We have had a chat about the best things in Dublin, now can I ask you about the worst things about Dublin? We won't dwell too much on them though!
'There are a lot of aggravating things about Dublin, there is a lack of public toilets, public seating, there are so many unfortunates on the streets that there isn't enough active work being carried out for them and they can greatly interfere with tourists by looking for money for hostels etc. A lack of policing in the city too, we need more Gaurds on the streets of Dublin. Another issue I have found is the lack of leadership when it comes to the civics of the city. There isn't one person with responsibilty, it's a whole load of them, it takes too long to get things done. There needs to be a 'grabbing the bull by the horns' type of scenario'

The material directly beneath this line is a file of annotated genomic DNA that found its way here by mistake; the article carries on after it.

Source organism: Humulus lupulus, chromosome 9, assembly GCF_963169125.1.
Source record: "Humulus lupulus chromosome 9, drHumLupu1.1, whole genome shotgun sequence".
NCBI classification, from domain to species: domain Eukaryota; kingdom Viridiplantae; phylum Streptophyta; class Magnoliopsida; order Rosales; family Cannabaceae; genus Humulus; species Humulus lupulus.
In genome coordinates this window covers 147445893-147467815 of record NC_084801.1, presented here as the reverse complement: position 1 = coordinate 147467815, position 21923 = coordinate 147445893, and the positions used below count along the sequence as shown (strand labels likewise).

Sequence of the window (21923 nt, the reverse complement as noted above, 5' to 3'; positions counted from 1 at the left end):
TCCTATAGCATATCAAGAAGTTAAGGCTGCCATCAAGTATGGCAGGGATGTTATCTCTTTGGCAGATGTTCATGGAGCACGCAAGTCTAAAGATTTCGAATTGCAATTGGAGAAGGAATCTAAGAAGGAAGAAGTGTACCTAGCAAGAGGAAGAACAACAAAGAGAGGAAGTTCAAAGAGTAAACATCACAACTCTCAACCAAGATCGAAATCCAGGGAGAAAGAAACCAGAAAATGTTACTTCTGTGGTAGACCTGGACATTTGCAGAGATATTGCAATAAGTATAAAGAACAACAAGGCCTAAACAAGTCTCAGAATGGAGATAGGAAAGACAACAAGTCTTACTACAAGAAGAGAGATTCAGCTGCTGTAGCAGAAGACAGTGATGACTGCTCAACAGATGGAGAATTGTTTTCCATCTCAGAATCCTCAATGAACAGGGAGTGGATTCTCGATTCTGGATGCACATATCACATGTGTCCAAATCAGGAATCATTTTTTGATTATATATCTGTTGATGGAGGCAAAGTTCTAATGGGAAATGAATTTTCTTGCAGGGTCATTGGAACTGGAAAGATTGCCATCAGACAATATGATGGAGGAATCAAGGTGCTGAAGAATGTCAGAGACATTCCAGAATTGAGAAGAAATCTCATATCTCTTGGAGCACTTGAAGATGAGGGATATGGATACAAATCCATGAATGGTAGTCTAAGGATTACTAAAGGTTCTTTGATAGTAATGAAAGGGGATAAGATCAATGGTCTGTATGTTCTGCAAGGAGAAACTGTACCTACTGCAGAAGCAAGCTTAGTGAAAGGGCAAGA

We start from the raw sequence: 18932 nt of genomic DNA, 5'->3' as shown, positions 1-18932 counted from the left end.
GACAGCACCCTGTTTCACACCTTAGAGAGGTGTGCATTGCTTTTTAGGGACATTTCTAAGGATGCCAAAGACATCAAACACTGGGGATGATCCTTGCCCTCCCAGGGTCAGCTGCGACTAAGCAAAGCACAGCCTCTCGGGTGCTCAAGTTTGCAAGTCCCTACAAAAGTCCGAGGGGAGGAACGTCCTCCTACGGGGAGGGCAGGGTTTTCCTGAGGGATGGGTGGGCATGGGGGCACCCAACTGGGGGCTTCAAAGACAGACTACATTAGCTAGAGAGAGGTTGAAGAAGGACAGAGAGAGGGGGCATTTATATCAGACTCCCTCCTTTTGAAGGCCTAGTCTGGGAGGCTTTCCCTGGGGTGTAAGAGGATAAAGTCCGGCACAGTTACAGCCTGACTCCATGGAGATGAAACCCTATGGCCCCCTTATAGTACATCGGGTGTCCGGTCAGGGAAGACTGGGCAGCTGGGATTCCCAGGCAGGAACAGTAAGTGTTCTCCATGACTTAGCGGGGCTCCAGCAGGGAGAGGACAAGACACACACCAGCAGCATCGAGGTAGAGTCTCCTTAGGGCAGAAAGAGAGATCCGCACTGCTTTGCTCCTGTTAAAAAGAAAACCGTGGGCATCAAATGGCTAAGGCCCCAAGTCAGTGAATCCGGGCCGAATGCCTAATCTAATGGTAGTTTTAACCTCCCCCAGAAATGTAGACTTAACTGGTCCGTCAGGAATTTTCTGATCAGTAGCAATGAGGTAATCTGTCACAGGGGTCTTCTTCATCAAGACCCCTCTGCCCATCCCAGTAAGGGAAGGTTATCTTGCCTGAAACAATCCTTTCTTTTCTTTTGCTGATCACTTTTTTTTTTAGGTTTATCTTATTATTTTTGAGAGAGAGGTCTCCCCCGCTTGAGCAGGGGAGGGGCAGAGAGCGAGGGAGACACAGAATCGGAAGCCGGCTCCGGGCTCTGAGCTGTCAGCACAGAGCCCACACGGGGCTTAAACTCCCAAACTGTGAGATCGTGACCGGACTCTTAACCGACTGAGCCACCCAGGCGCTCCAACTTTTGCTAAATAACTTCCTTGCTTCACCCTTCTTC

Dubliners. What makes us a people unique?
'We now have the new Dubliners and the traditional Dubliners and when a visitor comes here they want the Irish Dubliner, and when you at the huge variation of the Dublin accent, this is language, our language, unique to us and it is to be treasured. For instance the Dublin way of saying hello is 'Howya'. That comes acrss as a warm greeting to someone and us Dubliners often overlook that. Over all if you were to ask a Dubliner about the city they would be very proud of the place. Quirks and all.
In terms of the development of Dublin. Where do you see it going in the next 15 to 20 years?